Later, we stayed up late watching as millions weighed in via Twitter about the death of the presumed architect of the 9/11 attacks. (There was even an IT consultant in Pakistan who unknowingly tweeted the assassination raid.)
The last time we remember Twitter exploding from a world news event was in the summer of 2009, when Michael Jackson died. But whose death got more cyber attention? Curious, we turned to Trendrr, a real-time metrics company, to see which international figure's death generated more Twitter traffic.
It turns out that, at least from what Trendrr can tell, bin Laden is generating more Twitter traffic -- by far.
"I remember when the death of Michael Jackson happened and mentions of his name on Twitter broke the threshold of 1 million tweets in a day," spokesman Jason Damata says.
Today we watched mentions of the hashtag #osama, which nearly choked our poor Tweetdeck client. According to our very rough math, we saw some 2,000 mentions of #osama within one minute. If that rate is holding firm, that would result in nearly 2.8 million uses of the #osama hashtag in just one day. This doesn't even account for the mutiple hashtags being used for the event, including #obl, #abbottabad, and #osamabinladen.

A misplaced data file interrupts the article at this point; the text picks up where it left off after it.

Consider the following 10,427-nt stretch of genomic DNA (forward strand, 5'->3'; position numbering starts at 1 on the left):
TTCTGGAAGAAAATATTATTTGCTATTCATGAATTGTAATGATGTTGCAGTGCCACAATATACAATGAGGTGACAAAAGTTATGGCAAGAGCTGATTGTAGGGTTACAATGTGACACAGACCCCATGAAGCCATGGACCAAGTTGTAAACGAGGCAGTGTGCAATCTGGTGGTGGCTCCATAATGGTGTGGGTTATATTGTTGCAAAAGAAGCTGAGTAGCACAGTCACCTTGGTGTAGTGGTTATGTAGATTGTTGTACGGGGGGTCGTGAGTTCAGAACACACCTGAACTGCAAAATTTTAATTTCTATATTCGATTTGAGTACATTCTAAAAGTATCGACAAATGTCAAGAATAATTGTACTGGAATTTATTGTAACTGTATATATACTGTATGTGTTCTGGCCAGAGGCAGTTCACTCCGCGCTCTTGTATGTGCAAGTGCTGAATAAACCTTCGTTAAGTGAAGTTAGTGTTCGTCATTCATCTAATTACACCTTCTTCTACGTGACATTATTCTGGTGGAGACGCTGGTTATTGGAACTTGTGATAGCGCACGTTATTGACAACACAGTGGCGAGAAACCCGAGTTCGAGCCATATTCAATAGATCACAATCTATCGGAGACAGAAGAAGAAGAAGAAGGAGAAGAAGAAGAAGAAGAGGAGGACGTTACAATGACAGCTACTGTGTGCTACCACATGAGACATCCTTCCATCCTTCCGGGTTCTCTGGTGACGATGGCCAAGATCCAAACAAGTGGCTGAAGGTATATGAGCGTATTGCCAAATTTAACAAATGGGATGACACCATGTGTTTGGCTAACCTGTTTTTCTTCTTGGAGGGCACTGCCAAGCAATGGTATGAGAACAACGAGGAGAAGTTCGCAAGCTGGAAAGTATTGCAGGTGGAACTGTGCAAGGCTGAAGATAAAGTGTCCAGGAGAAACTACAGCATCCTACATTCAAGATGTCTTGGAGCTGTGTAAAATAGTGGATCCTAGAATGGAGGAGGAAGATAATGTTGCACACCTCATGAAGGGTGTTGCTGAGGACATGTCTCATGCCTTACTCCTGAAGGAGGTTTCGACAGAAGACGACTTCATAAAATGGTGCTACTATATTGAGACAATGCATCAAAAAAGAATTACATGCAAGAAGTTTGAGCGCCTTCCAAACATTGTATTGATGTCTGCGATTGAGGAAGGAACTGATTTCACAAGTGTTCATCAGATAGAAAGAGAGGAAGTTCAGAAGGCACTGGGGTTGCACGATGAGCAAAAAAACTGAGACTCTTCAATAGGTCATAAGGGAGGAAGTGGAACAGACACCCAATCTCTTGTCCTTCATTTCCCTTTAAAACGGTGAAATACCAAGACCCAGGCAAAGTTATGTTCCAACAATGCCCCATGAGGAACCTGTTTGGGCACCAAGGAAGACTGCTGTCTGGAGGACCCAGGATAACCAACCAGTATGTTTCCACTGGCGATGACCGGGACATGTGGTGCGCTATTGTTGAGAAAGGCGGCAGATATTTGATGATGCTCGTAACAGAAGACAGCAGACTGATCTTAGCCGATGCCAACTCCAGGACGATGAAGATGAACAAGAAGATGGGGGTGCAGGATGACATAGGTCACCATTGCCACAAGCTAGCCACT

Twitter itself confirms that the news has pushed the microblogging giant into record-breaking traffic territory, with its @twitterglobalpr writing early this morning:
Last night saw the highest sustained rate of Tweets ever. From 10:45 p.m. to 2:20 a.m. ET(eastern time), there was an average of 3,000 tweets per second. At 11 p.m. ET, there were 5,106 tweets per second. At 11:45 p.m. ET, when President Obama finished his remarks, there were 5,008 tweets per second. An even more precise update: Twitter averaged 3,440 tweets per second from 10:45 p.m. to 12:30 a.m. ET last night.
Of course, this doesn't conclusively prove that bin Laden's death is a larger story than that of a pop icon like Jackson. One fact to consider is that Twitter's user base has more than doubled since Jackson's death. Twitter had an estimated 75 million users at the end of 2009, but that number has grown closer to 200 million to date.
Still, Damata says, "This is the most massive thing I've ever seen in three years of tracking Twitter."